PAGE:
Bryan Caplan  

If This Be Aspergers

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I've often heard people dismiss my dear friend and colleague Robin Hanson for his "Aspergers," his blindness to the way that most human beings feel and think.  They're not entirely wrong, but Robin's latest post, a review of a Peter Singer review, shows how psychologically perceptive and grounded Robin can be.

Singer:
The idea that utilitarianism leads to extremely demanding obligations to help those in great need was counter-intuitive in the affluent world, but is not in the broken world. So too was the view that it would be wrong for a sheriff to hang one innocent person if that is the only way to save several innocent people from being killed by rioters. ... Those same utilitarians who said that we have extremely demanding obligations to the poor could also have pointed out that we have extremely demanding obligations to those who will exist in future.
Robin:
I find the above pretty laughable as futurism. As described in this review, this book presents the morality and politics of future folk as overwhelmingly focused on what their ancestors (us) should have been doing for them, namely lots more.

But we have known lots of poor cultures around the world and through history, and their morality and politics has almost never focused on complaining that their ancestors did too little to help them. Most politics and morality has instead been focused on how people alive who interact often should treat each other. Which makes a lot of functional sense.

Wars have consistently caused vast destruction of resources could have gone to building roads, cities, canals, irrigation, etc. And most ancestors severely neglected innovation. Most everywhere in the globe, had ancestors prevented more wars and encouraged more innovation, their descendants would be richer. But almost no one complains about that today. Most discussion today of ancestors celebrates relative wins that suggest some of us are better than others of us, and to lament our ancestors' backwardness, so we can feel superior by comparison.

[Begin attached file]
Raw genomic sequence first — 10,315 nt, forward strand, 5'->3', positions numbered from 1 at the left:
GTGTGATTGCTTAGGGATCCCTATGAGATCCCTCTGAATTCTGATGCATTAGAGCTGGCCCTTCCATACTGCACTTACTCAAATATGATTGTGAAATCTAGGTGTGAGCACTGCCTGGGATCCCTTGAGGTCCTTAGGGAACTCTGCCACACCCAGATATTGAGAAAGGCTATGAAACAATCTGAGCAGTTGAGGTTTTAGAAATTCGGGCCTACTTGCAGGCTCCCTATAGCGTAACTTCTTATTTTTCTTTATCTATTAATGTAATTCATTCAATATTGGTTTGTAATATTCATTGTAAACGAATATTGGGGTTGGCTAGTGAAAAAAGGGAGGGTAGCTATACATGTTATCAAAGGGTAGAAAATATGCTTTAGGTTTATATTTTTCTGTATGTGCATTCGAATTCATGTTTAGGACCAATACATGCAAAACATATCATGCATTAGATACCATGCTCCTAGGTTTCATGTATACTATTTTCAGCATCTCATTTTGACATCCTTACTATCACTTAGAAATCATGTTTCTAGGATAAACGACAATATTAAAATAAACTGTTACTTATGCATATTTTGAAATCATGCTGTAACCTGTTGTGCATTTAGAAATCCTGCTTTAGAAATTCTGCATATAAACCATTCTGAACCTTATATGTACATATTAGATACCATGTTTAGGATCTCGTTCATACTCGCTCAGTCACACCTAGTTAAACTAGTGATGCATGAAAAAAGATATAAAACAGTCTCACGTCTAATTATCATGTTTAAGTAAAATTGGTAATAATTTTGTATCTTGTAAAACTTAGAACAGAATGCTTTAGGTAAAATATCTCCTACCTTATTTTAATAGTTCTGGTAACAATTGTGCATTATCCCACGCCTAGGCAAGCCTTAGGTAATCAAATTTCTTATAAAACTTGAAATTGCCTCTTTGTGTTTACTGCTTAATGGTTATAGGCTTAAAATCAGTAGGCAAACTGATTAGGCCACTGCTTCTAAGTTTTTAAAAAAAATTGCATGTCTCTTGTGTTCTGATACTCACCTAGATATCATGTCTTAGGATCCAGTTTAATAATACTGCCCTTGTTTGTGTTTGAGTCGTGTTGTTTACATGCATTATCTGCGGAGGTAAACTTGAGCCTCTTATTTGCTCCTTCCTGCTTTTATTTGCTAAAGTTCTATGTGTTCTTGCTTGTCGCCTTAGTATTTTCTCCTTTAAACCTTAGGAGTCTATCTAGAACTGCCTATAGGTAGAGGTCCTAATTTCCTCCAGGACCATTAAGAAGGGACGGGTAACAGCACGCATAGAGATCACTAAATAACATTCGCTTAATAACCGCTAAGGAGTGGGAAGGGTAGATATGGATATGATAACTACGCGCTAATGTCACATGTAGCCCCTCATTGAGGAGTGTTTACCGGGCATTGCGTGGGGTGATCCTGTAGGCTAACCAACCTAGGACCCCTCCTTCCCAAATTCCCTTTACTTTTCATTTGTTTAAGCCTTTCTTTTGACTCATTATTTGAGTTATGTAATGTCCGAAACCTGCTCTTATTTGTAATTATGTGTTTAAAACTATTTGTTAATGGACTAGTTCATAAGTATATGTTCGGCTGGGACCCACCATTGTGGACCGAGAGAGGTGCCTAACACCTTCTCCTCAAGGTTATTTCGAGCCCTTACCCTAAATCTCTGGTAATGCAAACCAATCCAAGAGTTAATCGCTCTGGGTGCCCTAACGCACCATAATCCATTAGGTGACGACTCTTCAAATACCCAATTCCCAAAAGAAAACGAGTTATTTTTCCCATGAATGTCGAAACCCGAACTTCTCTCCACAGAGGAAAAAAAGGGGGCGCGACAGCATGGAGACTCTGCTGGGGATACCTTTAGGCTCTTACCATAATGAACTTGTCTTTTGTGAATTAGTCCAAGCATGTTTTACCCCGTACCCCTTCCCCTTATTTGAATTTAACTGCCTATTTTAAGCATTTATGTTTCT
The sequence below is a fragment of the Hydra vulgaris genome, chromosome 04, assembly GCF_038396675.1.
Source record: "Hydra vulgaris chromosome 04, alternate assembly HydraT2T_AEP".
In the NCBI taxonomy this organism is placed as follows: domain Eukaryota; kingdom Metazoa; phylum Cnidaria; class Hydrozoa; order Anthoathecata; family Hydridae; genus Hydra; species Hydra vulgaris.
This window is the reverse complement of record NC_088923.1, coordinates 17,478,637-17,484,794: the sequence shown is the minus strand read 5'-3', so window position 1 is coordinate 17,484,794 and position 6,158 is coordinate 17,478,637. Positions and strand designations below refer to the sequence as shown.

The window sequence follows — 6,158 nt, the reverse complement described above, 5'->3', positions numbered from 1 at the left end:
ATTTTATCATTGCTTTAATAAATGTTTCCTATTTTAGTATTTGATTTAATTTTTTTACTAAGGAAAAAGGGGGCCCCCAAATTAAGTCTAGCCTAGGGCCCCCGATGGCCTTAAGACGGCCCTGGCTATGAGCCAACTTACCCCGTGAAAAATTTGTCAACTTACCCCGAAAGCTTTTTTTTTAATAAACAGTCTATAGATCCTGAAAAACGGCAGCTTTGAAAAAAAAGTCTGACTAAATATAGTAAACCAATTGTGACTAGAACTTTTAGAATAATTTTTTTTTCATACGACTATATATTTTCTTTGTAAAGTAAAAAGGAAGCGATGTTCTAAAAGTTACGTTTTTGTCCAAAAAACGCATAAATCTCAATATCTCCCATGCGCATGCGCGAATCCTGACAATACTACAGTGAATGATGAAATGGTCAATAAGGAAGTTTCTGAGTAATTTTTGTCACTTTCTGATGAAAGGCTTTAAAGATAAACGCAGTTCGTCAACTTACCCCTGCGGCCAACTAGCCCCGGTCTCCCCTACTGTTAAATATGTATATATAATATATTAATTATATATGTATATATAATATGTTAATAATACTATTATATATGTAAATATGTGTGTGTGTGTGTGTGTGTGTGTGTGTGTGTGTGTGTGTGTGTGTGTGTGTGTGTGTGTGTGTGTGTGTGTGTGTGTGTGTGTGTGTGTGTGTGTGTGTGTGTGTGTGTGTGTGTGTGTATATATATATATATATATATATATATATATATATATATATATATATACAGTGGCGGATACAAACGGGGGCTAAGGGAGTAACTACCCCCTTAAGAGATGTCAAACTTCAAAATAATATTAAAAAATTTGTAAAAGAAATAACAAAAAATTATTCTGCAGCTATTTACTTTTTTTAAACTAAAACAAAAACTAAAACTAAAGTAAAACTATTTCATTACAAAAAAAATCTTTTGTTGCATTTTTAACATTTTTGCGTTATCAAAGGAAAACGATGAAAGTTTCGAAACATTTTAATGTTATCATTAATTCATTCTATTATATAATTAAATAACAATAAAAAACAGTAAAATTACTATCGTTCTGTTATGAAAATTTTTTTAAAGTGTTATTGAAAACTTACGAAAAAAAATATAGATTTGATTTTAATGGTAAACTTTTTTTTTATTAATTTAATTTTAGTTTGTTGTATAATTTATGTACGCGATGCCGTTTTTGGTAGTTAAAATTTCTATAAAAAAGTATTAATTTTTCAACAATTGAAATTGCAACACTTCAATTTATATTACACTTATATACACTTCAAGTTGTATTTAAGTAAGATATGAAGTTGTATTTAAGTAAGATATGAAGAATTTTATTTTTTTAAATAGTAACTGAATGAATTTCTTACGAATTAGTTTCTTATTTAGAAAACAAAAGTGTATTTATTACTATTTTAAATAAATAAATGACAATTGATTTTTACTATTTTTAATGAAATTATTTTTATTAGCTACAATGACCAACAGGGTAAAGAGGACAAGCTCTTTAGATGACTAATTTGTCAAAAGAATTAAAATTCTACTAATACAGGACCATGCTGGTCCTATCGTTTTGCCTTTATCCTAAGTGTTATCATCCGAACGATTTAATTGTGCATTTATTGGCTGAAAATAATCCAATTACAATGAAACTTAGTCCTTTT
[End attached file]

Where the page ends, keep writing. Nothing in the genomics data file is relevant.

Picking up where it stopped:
The morality of our non-affluent descendants will likely also focus mostly on how they should treat each other, not on how we treated them. To the extent that they talk about us at all, they'll mostly mention wins that suggest that some of them are better than others of them, and ways in which we seem backward, making them seem forward by comparison. And morality will probably return to be more like that of traditional farmers, relative to that we rich forager-feeling industrialists of today.

Rule of thumb: While Robin is occasionally led astray by an elegant theory, he is a keen observer of human nature whenever he specifically focuses on the question, "Yes, but what would flesh and blood humans actually do?"



COMMENTS (7 to date)
Ken B writes:

If Singer is serious, shouldn't he support eugenics?

Mike Thicke writes:

I don't know what Singer argues beyond this quote, but from what I see here it seems Hanson is making a descriptive/normative mistake. Whether or not our descendants will judge us for not considering their utility is a descriptive question. For what it's worth, many people today seem perfectly happy to form judgments on the morality of, for example, slavery in Ancient Rome, so if our descendants are utilitarians it seems plausible they will judge us poorly for not considering their utility. Nevertheless, it is an entirely different question whether we *ought* to consider the utility of our potential descendants in our moral calculations.

Kevin writes:

Mike:

But even in your counter-example, modern folk are critiquing how Ancient Romans treated each other, rather than their failure to account our future utility.

Ken B writes:

To be fair though, at least one major religion makes a great deal of a failure of a pair of distant ancestors to give more thought for future generations.

gwern writes:
But even in your counter-example, modern folk are critiquing how Ancient Romans treated each other, rather than their failure to account our future utility.

What would such a critique wind up saying, though? The Romans were stuck in a Malthusian trap like everyone else and so could do not a whole lot to help us; and they did do much better than most civilizations in (at least potentially) contributing to eventually escaping the trap via the Scientific & Industrial Revolutions.

Should we blame them for not trying harder with science & learning, even though they had no reason at all to expect to escape the Malthusian trap assuming they could even conceive of such a thing?

It'd be way harder as a Roman to believe in escaping a Malthusian trap than being someone convinced these days of a Singularity, because at least the latter involves relatively straightforward projections of existing phenomenon and not postulating entirely different and novel regimes...

Ben Southwood writes:

With Mike Thicke, I think Hanson is basically missing the point.

Singer is basically saying we have obligations to future peoples, to e.g. leave the world in at least as good a condition as we got it.

Hanson is saying that it's unlikely future peoples will hold things we do wrong against us, even if we do, e.g. ravage the world.

Entirely compatible.

jb writes:

we have obligations to future peoples, to e.g. leave the world.

:)

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